Replacing Arbor Bearings on BT3000

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  • Replacing Arbor Bearings on BT3000

    If you are ever in the same boat I was in last week, the following might be of some help.
    Last week I posted that my BT3000 had been making an unusual noise for the previous several days and actually seized up last Saturday. Shortly after it first started, I checked the belts, they were not broken, I also removed the brushes, they were ok and after cleaning those as well as the brushholders re-installed them. Doing that did not resolve the problem and I was starting to suspect bearings.
    Earlier this week I took the saw apart to get at the bearings.
    I needed to determine if it was a bearing and if so which one. There are a total of 5 bearings in the drive system of the saw; two on the motor armature assembly and three on the arbor assembly.
    My manual does not have a complete exploded view of the drive assembly, only of the motor assembly. Here is a link to that drawing on the Ryobi website:
    Sorry, that link does not seem to work, so here it is a better way.

    When you see a number in my narrative in brackets behind the name of a part, it refers to the item number of that part as shown in the appropriate exploded view drawing, either of the complete saw or of the motor assembly.

    I started by removing both side panels(8 & 9) of the saw as well as the dust cover(12)
    I won’t go into the details of removing the guideholder(80). Mark Stripes aka “Black Walnut” has an excellent article on doing that in the articles section of the forum. The picture below shows how I supported the motor while doing the rest of the job.

    The next job was the removal of the belts. In order to determine whether is was an arbor or motor bearing, I needed to be able to independently rotate either unit. While the saw was seized up in the regular direction of rotation, fortunately for some reason or other as was able to rotate the drive system in the opposite direction, this allowed me to “walk” the belts off by pulling the right side of the belt towards me and rotating the arbor pulley counterclockwise at the same time, it’s a heck of a job, there is little space to do this but eventually I got them of the pulleys. The grooves on the pulleys and on the back of the belts make it very difficult.
    Once the belts were removed from the pulleys, I could determine that is was the arbor that was seized up and not the motor. The motor turned freely. I pulled the arbor assy. from the motor bracket(9). Fortunately that was fairly easy. You’ll see the disassembled parts in the next picture.

    When I took a closer look at the arbor assemble it was obvious which bearing was given me the problem.
    You can see that bearing(7) was the culprit. In the next picture it clearly shows that the shield has broken loose and that the ball cage has disintegrated. It’s interesting to note that the bad bearing has a metal shield or seal, the other two bearings had plastic seals.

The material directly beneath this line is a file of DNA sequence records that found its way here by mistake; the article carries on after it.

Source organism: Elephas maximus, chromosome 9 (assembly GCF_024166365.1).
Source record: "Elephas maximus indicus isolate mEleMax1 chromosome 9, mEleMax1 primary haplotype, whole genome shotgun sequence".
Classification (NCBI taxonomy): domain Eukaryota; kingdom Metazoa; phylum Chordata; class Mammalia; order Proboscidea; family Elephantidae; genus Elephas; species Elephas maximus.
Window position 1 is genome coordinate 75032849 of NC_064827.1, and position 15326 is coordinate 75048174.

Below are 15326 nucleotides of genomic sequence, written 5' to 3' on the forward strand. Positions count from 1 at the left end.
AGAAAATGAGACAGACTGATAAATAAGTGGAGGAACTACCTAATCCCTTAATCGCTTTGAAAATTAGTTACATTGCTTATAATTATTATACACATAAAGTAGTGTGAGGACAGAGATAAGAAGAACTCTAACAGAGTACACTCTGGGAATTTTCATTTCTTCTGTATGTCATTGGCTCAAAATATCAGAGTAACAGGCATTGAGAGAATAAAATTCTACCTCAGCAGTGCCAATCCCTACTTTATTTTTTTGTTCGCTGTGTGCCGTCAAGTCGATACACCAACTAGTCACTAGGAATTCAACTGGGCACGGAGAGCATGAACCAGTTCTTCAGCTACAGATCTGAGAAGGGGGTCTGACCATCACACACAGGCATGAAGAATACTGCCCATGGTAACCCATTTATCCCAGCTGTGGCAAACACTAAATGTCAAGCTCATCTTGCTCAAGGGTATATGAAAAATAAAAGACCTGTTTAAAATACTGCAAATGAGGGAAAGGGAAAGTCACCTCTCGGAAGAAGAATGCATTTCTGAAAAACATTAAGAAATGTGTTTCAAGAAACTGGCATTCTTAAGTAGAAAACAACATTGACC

Significant? .... I don’t know.

    To make sure that the motor was OK, I ran it by holding the motor while someone else briefly switch it on and then off again. It ran fine.
    I went to the yellow pages and selected a bearing supplier, called them and gave them the part numbers I found on the bearings, a magnifying glass helps to read them. They had no problems coming up with replacements. They were in stock, total cost about $17.00Can. See next picture.

    While the other two bearings(3 & 8) appeared to be OK, it made sense to replace them as well, besides pulling off bearing(8) in order to remove the bad bearing(7) would most likely damage that bearing(8).
    I am fortunate that I have access to a bearing/pulley puller. I used the smaller of the two bearing pullers to remove the first bearing(8) No picture of that.
    The most difficult bearing to remove was the bad bearing(7). Because of the close proximity of the belt pulley(5) I couldn’t get the pullerclaws behind the bearing(7).
    I had to use a pin punch and hammer to drive the bearing(7) off the shaft. That took a while because you have to keep shifting the pin punch through different spokes of the pulley in order to get the bearing to move. The arbor shaft(1) has a smaller diameter at the end to accept bearing(8). This forms a shoulder in the shaft. Using a socket of the correct diameter I supported the shaft that way so as not to damage the end of the shaft, you’ll see the setup in the next picture.

    Next I removed the circlip(6).

    The pulley(5) is made of aluminum and I did not want to take a chance using the puller claws to remove the pulley, so I used a different setup, again notice the socket to protect the end of the arbor shaft(1). Pulling the pulley off required a lot of force.